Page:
On Friday, America was forced to face a harsh reality: The U.S. Supreme Court’s landmark 1973 Roe v. Wade decision guaranteeing abortion rights was gone. In the aftermath, we will hear more about how this ruling will negatively impact Americans. One big example is the disproportionate effect increased restrictions will have on poor women. This is absolutely true. But middle-class women will also suffer economically, and some could even slide into poverty. The loss of reproductive rights is poised to deliver a crashing blow that many in America’s already-precarious middle class cannot sustain.
A woman’s ability to time childbirth and plan her number of children is inextricably bound to her economic status and that of her family.
A woman’s ability to time childbirth and plan her number of children is inextricably bound to her economic status and that of her family. Some assert that women with resources or those with “privilege” will be fine — they will just have to fork over more money for out-of-state abortions or pay illegal providers in the state where they live.
But it’s a lot more complicated, according to experts I spoke with.
The high cost of needed abortions in states with restrictions and bans, Barnard College economics professor Elizabeth Ananat told me, can “blow a middle-class family’s savings.”
Ananat warned of the expense of taking time off work, arranging out-of-state travel and overnight child care. (With a reminder that most women seeking abortions are already mothers.) These costs, plus “paying for a medical procedure for which demand will greatly outstrip the newly lowered supply,” could easily total thousands of dollars.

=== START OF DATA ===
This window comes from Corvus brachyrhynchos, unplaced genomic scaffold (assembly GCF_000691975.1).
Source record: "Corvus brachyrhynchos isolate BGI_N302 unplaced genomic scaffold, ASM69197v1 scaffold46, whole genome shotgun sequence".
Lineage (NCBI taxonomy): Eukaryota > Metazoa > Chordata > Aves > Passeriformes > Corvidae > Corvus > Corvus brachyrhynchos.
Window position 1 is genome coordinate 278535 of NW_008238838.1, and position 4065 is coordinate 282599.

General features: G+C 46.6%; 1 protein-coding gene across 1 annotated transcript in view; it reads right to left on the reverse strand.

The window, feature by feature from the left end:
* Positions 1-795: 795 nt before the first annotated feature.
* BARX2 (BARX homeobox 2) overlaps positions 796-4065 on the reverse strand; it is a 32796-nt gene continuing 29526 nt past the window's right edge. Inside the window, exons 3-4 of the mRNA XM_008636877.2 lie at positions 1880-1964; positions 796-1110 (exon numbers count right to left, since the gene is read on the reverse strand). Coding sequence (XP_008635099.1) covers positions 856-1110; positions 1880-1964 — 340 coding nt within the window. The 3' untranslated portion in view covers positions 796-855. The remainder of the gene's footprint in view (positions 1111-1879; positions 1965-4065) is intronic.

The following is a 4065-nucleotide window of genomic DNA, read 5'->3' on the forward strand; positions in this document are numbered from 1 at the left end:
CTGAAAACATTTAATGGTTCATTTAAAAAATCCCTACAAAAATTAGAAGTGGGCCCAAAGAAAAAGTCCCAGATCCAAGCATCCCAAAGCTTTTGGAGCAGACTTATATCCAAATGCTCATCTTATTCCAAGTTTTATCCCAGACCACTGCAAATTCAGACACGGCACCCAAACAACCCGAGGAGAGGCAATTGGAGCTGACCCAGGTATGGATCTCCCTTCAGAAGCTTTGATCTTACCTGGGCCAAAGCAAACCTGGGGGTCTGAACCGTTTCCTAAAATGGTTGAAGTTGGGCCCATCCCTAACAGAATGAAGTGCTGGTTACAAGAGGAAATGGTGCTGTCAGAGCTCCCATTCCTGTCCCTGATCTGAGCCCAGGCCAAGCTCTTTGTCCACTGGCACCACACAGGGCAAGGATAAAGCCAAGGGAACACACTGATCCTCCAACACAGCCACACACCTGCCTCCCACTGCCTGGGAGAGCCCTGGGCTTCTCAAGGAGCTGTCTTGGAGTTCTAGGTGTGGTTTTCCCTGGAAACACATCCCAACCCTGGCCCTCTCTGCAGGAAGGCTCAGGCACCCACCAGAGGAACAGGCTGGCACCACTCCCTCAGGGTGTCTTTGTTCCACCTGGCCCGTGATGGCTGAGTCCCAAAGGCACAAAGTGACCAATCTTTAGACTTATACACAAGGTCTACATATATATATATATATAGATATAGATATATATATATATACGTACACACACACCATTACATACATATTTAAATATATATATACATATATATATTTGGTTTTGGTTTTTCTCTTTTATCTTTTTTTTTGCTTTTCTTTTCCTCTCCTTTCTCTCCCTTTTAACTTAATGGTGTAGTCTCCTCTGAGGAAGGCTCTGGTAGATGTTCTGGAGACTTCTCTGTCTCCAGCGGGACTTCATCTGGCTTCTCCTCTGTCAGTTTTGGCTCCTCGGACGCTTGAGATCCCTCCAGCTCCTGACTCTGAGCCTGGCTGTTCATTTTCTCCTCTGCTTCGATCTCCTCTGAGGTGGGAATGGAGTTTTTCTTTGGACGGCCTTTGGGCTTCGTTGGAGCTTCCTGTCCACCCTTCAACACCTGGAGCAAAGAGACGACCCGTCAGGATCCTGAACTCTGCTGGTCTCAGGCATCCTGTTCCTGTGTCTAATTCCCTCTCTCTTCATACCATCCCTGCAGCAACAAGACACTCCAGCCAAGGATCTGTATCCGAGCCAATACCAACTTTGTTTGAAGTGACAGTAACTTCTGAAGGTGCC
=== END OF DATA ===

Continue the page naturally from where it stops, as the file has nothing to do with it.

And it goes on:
The price of short-notice flights and accommodations alone is beyond the reach of many middle-income women. The Detroit Free Press’ Nancy Kaffer offered this reality check: “I’m a middle-class, college-educated woman who has held professional jobs since 1998, and I’m not ashamed to admit that for all of my 20s, most of my 30s, and some of my 40s, coming up with a thousand dollars on short notice would have been challenging, if not impossible.”
Some women will have to wait to come up with necessary funds — and could end up waiting too long. Mayra Pineda-Torres, assistant professor at the Georgia Institute of Technology School of Economics, warned in an email that even for middle-class women, “arrangements can be so costly or impossible to make that some may end up not accessing abortion services.”
Adding to the abortion barriers women already face — including parental involvement laws, funding restrictions, mandatory waiting periods and gestational limits — “may force them to have an abortion at a later stage of pregnancy,” Torres explained, “or prevent them from getting an abortion because they create additional time and monetary costs.”
And an unwanted pregnancy can completely alter a woman’s education and career trajectory, research from the Guttmacher Institute, which supports abortion rights, shows. Some women may have to withdraw from the labor force altogether, while others will reduce their work hours — and face significant penalties in salaries and career advancement.
Ananat pointed out that since many middle-income American women lack access to paid family leave and affordable child care, their place in the middle class depends on the “ability to avoid mistimed or unwanted childbearing.”
The liberal justices’ scathing dissent to Friday’s Supreme Court decision acknowledged that with Roe v. Wade, the Constitution had protected not only a woman’s reproductive freedom, but “[t]he ability of women to participate equally in [this Nation’s] economic and social life.” That protection is now obliterated.